You combine this with the fact that Johnson, again, doesn’t really appear to offer anything new to the Texans without a time hole to 2016, and it stacks up in a way that just doesn’t make any apparent sense on the field. Certainly, having a dynamic pass-catching back is good. Having versatility is good. But given the context of how O’Brien uses his running backs, this is the football equivalent of spending $30 on new stainless steel measuring cups when you already paid $25 for some plastic ones last year.

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Is Johnson still a useful NFL player? Yes. But the Occam’s Razor explanation of why the Texans traded for him is hard to unwind unless you accept at face value that they believe in their personality evaluations more than they believe in anything else.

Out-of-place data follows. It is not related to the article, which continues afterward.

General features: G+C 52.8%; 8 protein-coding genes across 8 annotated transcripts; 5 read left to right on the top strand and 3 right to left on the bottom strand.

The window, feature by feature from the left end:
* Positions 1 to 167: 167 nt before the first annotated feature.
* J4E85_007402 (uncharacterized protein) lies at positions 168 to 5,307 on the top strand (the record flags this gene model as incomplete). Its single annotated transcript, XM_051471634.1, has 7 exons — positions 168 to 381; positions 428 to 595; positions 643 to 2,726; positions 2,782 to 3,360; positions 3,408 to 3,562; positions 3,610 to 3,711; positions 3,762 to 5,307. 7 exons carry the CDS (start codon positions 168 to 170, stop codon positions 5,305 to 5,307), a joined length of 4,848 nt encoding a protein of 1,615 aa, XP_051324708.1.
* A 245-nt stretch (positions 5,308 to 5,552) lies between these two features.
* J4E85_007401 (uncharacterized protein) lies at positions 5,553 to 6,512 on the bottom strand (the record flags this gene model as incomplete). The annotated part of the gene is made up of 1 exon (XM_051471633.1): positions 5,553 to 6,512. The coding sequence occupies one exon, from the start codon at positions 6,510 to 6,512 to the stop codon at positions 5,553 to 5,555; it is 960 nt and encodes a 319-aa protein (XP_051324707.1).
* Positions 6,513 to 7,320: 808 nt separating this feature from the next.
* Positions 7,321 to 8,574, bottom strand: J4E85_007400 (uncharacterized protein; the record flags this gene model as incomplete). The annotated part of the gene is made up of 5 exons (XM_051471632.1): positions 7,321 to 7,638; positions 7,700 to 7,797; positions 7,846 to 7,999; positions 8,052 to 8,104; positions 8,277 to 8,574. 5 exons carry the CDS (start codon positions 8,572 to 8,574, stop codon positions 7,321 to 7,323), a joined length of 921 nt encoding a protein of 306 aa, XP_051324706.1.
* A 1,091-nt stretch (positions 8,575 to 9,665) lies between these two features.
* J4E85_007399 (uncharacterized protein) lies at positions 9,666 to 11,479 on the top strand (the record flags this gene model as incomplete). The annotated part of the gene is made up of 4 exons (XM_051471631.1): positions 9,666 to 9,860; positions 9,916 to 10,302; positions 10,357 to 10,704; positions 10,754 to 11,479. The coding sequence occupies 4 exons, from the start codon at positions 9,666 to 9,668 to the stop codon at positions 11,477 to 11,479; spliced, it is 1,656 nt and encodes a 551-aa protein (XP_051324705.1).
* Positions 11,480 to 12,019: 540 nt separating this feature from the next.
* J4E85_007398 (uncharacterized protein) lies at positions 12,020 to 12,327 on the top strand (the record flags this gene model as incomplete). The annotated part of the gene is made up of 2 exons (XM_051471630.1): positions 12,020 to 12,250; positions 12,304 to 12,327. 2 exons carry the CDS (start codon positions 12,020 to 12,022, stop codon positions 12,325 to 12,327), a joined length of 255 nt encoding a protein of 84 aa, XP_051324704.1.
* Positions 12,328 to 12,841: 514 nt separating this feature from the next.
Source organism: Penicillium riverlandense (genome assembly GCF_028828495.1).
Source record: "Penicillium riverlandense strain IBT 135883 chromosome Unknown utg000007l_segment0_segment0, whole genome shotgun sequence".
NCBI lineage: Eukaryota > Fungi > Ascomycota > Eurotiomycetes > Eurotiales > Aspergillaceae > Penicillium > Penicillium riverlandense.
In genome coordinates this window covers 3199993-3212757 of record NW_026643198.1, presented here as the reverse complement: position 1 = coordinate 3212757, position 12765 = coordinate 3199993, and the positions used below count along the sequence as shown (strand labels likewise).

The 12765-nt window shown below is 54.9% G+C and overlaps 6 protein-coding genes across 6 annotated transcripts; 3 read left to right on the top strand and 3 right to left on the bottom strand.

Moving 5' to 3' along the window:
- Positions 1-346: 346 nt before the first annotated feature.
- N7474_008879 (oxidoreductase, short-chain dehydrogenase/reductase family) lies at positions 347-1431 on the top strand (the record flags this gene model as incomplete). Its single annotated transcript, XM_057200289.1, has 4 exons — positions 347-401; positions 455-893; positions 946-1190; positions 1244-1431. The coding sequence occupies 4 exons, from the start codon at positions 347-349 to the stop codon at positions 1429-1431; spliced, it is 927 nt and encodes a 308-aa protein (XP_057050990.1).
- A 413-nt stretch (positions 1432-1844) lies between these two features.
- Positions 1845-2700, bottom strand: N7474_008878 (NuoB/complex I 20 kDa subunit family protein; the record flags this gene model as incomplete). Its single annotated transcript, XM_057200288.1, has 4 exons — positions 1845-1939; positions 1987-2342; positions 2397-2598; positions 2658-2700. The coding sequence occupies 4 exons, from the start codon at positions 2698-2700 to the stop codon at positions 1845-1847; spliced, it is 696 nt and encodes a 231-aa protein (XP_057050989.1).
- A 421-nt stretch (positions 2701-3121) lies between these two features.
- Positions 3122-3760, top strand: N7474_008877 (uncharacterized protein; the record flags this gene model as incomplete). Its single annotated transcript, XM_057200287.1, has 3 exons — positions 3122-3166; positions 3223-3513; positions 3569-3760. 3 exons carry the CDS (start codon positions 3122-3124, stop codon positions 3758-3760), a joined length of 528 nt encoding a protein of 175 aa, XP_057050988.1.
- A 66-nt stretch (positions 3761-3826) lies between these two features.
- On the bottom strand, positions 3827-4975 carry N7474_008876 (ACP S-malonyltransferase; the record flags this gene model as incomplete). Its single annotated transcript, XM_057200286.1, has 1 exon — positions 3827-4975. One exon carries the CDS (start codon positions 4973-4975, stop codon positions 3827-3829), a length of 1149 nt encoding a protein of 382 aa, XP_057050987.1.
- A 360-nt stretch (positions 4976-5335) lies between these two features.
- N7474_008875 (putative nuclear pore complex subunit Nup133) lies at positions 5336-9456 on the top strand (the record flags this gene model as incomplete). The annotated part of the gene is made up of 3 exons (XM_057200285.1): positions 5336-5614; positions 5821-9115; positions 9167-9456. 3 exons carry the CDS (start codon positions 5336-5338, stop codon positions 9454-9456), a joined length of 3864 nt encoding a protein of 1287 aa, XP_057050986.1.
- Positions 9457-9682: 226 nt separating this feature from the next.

These Houston Texans value their read of your character more than they value their read of your talent. They have to believe that Johnson’s character will lead him past his injuries to a bounceback season the likes of which we haven’t seen since 2016 for this acquisition to make any sense.

There is little evidence from the last three years to show any reasonable confidence in that.